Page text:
There’s a famous zen parable about the importance of dropping baggage and letting go.
Two monks were at the banks of a river with a strong current when a young woman asked if they could help her cross. Carrying her would be against their vows. But, without a word, the older monk carried the woman across the river and carried on with his journey.
The younger monk couldn’t believe what happened. A few hours passed before he blurted out – “How could you carry that woman on your shoulders?”
The older monk looked at him and replied, “Brother, I set her down on the other side of the river, why are you still carrying her?”
Simple reminders to reset, like this one, are powerful because we all accumulate baggage on our journeys. We develop preconceptions about some relationships, projects, and ways of approaching problems. These preconceptions erode our ability to approach things with a beginner’s mind and listen for learning. Most importantly, they make it impossible for us to simply “be” in the present moment. The baggage weighs us down and muddles our focus.
Take the time today to think about (or meditate upon) areas of your life that seem spew negativity in your day.
Perhaps it is time to let go and journey lighter.
As you all know, I’ve been going on and on about the idea about the idea of focusing on ‘process’/systems vs. goals for many months now. I’m sure a search for process will provide an inordinate number of hits in the past year. It has definitely been top of mind in my approach to life.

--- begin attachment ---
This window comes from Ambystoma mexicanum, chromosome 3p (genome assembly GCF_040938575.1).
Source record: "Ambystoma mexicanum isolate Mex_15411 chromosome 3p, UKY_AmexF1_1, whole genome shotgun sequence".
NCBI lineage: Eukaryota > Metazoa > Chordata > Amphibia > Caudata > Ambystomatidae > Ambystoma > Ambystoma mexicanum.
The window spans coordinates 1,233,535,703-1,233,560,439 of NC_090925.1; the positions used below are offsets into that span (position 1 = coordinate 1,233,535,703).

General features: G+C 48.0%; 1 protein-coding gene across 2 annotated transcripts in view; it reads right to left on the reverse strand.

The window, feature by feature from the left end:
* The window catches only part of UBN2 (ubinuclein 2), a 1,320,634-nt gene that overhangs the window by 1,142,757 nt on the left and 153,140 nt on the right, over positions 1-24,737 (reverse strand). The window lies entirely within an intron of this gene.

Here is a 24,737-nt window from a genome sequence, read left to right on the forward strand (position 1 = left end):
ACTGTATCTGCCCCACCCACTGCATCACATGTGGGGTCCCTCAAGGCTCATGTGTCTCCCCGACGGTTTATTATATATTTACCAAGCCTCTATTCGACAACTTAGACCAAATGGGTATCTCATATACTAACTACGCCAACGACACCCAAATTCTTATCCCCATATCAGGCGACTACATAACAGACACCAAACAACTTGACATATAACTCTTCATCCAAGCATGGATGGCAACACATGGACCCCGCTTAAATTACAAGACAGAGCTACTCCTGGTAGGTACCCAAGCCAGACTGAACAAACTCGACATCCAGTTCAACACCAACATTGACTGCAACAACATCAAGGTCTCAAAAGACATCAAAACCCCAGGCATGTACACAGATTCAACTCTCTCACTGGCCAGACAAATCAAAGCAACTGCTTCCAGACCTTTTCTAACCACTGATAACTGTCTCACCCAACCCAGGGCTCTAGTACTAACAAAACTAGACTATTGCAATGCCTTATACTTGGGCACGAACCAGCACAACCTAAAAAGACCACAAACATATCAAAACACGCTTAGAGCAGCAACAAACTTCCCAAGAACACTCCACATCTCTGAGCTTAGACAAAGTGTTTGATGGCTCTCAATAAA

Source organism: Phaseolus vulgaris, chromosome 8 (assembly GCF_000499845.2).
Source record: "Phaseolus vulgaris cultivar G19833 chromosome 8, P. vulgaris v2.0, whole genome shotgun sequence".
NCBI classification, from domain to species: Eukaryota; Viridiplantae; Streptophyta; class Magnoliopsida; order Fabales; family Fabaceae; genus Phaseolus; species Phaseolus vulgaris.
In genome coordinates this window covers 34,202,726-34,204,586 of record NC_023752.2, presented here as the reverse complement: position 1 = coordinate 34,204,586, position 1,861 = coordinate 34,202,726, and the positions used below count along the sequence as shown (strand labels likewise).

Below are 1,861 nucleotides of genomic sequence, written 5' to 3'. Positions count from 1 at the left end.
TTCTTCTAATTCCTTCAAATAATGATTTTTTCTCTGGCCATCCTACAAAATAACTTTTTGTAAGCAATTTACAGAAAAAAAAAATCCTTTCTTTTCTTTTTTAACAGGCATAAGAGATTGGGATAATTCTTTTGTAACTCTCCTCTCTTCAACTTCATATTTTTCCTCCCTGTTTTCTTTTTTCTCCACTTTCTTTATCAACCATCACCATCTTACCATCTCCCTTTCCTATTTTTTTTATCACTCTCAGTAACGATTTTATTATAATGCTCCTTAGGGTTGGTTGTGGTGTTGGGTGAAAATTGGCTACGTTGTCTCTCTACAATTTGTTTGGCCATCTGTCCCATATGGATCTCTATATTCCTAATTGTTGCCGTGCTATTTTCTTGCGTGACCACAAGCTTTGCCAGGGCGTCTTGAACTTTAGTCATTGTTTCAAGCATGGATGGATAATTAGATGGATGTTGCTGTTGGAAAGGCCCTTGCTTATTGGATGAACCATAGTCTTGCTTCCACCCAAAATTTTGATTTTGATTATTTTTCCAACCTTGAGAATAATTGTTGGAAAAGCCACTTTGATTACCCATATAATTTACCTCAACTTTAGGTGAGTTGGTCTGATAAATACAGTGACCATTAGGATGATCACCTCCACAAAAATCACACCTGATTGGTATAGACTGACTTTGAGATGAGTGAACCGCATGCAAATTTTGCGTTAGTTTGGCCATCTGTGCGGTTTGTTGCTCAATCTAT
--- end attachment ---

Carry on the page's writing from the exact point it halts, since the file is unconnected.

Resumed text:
As I reflect on the progress I’ve made in the past 3 years, I realize that, overall, a lot of things have worked well. For example, I’ve learnt to enjoy the journey a lot more instead of simply driving with an eye on the destination. This, in my opinion, has translated to a better quality of work and deeper learning. It has also resulted in more repeatable processes wherein I’ve focused more on the “how” of learning instead of just attempting to get through it. And, finally, I find myself judging my preparation and performance a lot more than the outcome. That’s a big change and means it has definitely been a happier journey as we spend 99% of our time on the process.
But, there is one frontier I still haven’t overcome and this promises to be the toughest of them all. For important results, I find myself having to work very hard to truly let go of the outcome and just focus on the next process instead. I have to keep repeating the ‘you’ve done all you can and thinking about it now is useless’ idea. It still hasn’t worked nearly as well I’d like.
I realize it calls for a certain amount of detachment from outcomes and a fair amount of wisdom to channel energies only on things we control – both of which have, for the most part, eluded me so far. I guess I’m still experiencing very basic human instincts when I experience these feelings of anticipation. However, I also realize that wisdom is often about letting go of some of these instincts and learning to be above them. Perhaps a part of getting there is not doubting that great processes lead to great results. I don’t doubt the idea especially considering I’ve seen plenty of evidence of the truth in it. But, as far as my own experiences go, this has been a relatively new part of my life and I think I do have a pretty high internal burden of proof. So, perhaps, the full unquestioning belief will come in over time as I experience more good results following good processes.
Either way, letting go of results after a good process is likely to be the final frontier in my process quest. Looking forward to making progress. I will keep you posted on (you guessed it) the process – of course. :-)